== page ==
Children as young as one regularly use touchscreen devices, with most toddlers handling them competently by the age of two, research shows.
Swiping, unlocking or searching on smartphones and tablets were skills possessed by the majority of children in the study, The BMJ said.
It suggested that instead of being unhealthy for a child, time on touchscreen devices is not dissimilar to traditional forms of interactive play.
The study found 82 per cent of parents owned a smart device, 87 per cent of whom let their child play with it. Half of parents said their child can unlock the screen while 91 per cent can swipe and 64 per cent can search for features.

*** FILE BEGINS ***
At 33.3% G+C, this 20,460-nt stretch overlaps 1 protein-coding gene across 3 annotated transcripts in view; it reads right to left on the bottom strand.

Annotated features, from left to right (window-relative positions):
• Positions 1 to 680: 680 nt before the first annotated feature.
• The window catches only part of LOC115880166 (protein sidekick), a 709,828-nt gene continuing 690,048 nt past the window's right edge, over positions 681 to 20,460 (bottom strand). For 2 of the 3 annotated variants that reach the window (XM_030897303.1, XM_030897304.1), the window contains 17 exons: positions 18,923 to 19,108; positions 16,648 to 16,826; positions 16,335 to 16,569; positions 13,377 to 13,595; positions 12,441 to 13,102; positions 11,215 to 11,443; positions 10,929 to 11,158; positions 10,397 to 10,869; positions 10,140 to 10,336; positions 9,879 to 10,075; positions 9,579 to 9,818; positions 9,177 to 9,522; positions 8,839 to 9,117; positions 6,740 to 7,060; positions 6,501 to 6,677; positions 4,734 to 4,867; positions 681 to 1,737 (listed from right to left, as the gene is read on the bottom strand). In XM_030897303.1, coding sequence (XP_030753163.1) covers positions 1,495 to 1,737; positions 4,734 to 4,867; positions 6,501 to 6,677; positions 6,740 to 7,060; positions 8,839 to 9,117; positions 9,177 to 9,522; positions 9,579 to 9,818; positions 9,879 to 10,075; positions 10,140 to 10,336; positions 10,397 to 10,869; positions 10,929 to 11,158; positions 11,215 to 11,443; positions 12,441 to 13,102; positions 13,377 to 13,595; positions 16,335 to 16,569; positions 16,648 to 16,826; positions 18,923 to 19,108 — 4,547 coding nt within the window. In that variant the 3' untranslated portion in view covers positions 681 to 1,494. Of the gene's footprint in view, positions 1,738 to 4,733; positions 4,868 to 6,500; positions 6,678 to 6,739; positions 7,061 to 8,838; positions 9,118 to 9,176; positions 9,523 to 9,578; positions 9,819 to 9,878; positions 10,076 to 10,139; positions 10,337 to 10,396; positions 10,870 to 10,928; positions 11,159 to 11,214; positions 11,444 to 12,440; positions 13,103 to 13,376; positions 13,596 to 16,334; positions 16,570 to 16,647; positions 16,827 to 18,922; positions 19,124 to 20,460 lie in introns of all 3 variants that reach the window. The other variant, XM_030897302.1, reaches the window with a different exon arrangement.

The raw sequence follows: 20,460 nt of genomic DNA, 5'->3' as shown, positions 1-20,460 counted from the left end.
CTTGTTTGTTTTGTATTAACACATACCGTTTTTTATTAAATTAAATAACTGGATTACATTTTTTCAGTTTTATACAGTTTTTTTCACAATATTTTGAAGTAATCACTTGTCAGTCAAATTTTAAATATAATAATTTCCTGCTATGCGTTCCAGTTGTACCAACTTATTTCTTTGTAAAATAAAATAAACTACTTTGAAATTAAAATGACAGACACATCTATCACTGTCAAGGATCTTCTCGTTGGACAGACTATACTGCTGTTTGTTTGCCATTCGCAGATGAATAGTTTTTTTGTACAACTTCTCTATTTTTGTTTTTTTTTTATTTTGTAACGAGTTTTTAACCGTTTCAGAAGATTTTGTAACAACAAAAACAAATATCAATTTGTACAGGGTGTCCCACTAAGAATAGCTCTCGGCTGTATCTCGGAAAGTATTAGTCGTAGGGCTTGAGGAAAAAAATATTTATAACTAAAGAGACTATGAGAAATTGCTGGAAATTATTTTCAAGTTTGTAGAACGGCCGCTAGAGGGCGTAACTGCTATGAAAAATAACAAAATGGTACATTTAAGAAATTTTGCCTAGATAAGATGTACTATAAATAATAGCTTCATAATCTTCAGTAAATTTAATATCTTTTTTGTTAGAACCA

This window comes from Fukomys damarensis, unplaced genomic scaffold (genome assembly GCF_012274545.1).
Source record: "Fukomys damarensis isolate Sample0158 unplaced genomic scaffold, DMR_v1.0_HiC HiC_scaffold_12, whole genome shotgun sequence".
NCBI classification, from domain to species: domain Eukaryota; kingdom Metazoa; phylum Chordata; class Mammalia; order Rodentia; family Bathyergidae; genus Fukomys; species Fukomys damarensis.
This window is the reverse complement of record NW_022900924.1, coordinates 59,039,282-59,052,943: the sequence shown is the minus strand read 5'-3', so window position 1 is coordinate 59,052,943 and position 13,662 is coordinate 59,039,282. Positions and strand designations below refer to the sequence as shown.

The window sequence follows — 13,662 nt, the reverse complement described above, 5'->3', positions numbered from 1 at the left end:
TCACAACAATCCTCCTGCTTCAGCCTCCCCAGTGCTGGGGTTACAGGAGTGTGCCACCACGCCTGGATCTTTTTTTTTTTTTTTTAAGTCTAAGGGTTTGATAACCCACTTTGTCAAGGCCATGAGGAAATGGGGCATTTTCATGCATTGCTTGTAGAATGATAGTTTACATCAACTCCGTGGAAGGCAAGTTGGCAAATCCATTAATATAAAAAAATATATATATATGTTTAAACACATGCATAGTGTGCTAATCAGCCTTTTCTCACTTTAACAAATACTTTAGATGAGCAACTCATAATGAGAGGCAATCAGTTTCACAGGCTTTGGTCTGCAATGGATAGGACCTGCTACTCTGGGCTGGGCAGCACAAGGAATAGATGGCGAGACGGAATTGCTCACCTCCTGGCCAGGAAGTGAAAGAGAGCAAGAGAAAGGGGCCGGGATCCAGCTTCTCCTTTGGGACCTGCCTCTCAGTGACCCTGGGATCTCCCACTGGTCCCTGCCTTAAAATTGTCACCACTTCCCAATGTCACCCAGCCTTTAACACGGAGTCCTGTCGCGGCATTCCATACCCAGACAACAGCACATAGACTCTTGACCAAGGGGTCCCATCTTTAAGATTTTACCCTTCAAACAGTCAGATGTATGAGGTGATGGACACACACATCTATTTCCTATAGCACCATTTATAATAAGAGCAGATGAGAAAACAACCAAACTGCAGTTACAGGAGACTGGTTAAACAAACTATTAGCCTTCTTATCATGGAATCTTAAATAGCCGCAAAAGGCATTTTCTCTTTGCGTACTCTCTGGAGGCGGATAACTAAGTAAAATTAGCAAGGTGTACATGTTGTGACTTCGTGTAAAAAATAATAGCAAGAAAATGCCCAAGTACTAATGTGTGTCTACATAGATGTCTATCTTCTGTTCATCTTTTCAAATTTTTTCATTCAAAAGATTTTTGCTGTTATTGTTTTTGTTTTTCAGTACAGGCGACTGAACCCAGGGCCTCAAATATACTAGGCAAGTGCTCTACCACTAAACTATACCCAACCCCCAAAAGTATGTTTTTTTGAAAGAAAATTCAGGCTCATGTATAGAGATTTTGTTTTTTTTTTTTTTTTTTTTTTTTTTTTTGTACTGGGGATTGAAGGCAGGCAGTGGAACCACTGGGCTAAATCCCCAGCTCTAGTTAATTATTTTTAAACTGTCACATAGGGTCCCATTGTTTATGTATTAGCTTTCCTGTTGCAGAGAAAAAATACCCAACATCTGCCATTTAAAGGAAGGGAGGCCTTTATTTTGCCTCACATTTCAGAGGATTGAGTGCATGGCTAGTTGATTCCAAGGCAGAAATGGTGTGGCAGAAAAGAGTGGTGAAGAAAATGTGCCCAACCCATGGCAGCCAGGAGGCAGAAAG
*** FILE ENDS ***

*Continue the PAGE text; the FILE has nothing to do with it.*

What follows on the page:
The report, published in the Archives of Disease in Childhood, said: “Interactive touchscreen applications offer a level of engagement not previously experienced with other forms of media and are more akin to traditional play. This opens up the potential… for both assessment of development and early intervention in high-risk children.”
The findings are based on 82 questionnaires, 47 of whom were boys.